The key here is to keep asking good questions. Invite them to express their spiritual aspirations, areas of challenge, and even a sin struggle. By actively listening, you'll gain valuable insights into wrong motives and desires and discover obstacles. This is the key. Recognizing the motives and obstacles that hold your mentee back is vital. These barriers come in various forms, such as self-doubt, fear, or sinful influences. By helping them identify these obstacles, you will, over time, drive them toward positive spiritual change.

Key Three | Aim At Goals Together

You have heard that it was said, "You shall not commit adultery." But I say to you that everyone who looks at a woman with lustful intent has already committed adultery with her in his heart. — Matthew 5:27-28

I love that Jesus tells us to rethink our spiritual goals. He tells us our goals need to be set on the right goal. He does this repeatedly through the Sermon on the Mount. But remember, goal setting is not the goal. The goal is to be like Jesus, which is impossible without the Spirit of God. But setting goals helps us to take steps in the right direction. They mentor us, but they don't make us. Therefore we have to set goals with a mentee. And we should do this with them. It helps men make tangible what is often intangible and abstract. Remember, you can set a spiritual goal of being more spiritually mature, but this will never be tangible enough for another man unless you make it more measurable. First, I would encourage your mentee to identify one specific goal they want to achieve. Make sure it is specific, measurable, achievable, relevant, and time-bound — SMART, if you will. And then keep this goal front and center until they have made specific progress on it. I promise doing this together is worth the time, and the outcomes you both experience are much better.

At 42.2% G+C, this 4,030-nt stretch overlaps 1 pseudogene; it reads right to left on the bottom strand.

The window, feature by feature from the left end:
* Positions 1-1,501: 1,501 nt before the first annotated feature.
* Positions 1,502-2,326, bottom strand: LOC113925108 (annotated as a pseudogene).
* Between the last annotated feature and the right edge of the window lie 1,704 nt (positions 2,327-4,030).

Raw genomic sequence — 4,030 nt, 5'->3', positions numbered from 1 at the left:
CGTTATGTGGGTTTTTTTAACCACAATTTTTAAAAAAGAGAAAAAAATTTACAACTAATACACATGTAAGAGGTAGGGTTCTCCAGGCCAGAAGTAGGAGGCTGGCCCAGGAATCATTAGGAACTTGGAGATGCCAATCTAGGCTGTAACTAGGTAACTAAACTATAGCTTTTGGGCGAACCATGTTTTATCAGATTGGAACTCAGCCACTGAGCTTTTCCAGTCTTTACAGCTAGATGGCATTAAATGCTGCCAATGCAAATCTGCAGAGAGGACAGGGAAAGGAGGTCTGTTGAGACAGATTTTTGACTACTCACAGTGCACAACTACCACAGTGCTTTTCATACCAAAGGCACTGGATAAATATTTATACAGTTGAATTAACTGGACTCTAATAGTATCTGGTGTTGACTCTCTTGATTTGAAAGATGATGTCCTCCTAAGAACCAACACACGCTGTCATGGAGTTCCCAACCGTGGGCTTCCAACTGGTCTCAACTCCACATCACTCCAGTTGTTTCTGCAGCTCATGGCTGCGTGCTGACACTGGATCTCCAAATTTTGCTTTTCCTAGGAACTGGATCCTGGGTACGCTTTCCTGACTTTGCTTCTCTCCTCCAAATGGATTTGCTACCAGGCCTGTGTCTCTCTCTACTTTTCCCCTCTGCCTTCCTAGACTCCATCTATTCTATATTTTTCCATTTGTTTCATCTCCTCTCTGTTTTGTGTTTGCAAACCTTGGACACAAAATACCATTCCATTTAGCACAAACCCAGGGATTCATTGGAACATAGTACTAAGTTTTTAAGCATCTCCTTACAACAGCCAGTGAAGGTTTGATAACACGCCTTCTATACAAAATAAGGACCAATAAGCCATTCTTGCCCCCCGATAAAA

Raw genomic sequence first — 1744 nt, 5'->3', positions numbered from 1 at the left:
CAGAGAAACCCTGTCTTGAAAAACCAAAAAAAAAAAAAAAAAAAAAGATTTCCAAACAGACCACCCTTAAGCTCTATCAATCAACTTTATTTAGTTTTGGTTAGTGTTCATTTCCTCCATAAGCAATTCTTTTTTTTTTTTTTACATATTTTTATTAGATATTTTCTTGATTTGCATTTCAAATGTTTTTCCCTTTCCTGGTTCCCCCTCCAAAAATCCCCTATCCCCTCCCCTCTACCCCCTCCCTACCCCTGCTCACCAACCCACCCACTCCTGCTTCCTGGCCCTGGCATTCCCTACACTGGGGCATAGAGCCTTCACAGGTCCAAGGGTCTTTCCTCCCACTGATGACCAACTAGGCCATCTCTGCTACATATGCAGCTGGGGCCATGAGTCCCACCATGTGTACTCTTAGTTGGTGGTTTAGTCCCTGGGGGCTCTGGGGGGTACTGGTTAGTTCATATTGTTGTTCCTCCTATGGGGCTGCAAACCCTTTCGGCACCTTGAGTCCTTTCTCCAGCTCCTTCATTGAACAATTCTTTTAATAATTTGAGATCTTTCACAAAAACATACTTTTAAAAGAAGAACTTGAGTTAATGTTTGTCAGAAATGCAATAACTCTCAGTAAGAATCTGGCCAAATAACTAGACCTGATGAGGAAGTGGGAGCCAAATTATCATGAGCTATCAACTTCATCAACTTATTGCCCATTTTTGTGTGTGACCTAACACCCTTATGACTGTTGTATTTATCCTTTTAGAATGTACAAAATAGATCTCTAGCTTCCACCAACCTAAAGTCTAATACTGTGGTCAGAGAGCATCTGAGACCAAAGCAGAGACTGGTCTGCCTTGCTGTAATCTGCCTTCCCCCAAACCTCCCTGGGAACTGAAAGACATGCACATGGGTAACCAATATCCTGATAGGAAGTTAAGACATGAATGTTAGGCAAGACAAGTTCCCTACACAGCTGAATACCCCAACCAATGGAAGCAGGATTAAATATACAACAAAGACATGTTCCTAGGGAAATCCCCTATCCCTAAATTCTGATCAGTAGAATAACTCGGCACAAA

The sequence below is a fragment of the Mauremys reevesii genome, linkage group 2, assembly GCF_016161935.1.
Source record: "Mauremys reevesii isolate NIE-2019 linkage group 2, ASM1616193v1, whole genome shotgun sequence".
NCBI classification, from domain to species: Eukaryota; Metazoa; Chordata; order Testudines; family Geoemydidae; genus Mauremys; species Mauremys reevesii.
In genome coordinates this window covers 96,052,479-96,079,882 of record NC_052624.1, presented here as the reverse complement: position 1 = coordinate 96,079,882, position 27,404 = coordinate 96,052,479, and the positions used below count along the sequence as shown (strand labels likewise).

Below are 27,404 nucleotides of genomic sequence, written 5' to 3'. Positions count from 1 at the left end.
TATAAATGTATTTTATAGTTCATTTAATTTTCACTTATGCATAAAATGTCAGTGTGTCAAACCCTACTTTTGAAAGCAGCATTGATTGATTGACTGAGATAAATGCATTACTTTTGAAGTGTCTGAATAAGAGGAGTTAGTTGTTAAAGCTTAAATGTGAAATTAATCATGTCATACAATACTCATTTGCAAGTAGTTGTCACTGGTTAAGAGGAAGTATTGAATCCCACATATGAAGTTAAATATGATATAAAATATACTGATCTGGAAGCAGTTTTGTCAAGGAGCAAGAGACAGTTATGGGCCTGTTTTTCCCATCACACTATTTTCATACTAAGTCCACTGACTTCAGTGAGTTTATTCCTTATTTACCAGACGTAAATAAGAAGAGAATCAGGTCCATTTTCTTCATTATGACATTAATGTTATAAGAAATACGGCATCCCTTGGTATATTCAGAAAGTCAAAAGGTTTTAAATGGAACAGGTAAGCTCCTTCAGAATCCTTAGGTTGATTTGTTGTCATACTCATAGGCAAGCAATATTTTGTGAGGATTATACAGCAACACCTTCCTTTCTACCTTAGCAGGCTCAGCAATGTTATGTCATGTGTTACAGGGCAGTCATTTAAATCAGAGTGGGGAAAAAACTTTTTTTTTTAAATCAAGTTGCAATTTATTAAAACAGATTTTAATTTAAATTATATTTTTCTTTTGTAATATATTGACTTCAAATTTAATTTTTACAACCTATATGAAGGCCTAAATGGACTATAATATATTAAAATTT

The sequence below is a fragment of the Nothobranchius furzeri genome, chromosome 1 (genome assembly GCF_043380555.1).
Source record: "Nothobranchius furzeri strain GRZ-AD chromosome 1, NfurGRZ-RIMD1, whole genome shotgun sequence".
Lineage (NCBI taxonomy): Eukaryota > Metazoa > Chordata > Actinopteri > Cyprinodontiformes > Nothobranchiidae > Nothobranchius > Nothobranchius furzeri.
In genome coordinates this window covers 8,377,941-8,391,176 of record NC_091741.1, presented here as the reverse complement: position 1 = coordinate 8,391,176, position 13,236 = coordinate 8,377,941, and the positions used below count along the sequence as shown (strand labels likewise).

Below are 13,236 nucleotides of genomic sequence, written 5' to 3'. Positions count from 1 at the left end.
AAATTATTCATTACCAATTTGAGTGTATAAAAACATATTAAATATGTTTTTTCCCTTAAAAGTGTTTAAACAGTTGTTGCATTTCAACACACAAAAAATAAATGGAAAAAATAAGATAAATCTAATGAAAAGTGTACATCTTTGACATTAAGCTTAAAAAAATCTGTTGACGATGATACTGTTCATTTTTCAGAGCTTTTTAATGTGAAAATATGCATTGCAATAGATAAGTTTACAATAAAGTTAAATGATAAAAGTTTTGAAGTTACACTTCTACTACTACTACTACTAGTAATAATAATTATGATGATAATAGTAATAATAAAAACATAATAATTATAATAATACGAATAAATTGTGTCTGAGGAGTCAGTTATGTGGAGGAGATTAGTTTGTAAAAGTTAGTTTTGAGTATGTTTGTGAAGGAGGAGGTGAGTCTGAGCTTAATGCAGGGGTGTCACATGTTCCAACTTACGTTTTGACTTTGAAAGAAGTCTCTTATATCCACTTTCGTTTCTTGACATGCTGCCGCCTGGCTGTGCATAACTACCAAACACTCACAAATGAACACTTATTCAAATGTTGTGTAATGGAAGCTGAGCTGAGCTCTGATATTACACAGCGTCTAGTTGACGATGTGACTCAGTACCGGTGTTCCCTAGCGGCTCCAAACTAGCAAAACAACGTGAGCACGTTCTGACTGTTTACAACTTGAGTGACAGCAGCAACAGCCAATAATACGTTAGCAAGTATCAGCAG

Key Four | Focus on Behaviors and Skills

Know this, my beloved brothers: let every person be quick to hear, slow to speak, slow to anger; for the anger of man does not produce the righteousness of God. — James 1:19-20

I love the Letter of James. It's practical. And men like practicality because they respond to being told what to do. And this verse is a good example. Be quick once. Be slow twice. I can understand that. So get practical. Recommend avoiding negative behaviors and then recommend positive behaviors, routines, and habits to embrace. And make sure they know how to do it. Give them the skills they need to overcome challenges. Encourage them to try a new behavior and make adjustments as needed so they will form new patterns. And keep adjusting it till the behavior becomes unconscious to them.

Key Five | Hold Them Accountable

Accountability is a part of the secret sauce to formalized mentorship. Regular check-ins, updated direction, and spiritual support are critical components. Hold them accountable at the top of the next meeting and listen to how they respond. Celebrate their wins, and help them bounce back from setbacks. Just being there is critical.

So there you have it. Five keys. But remember, mentorship is always a two-way street. While you will guide and inspire another man, you'll grow along the way too. So, step into and discover the incredible high-speed growth potential of two men intentionally doing life together. It's a powerful combination.

Contact me at vincemiller.com for assistance and materials to support your men's group or small group leadership.

And live all in for him, who lived all in for you.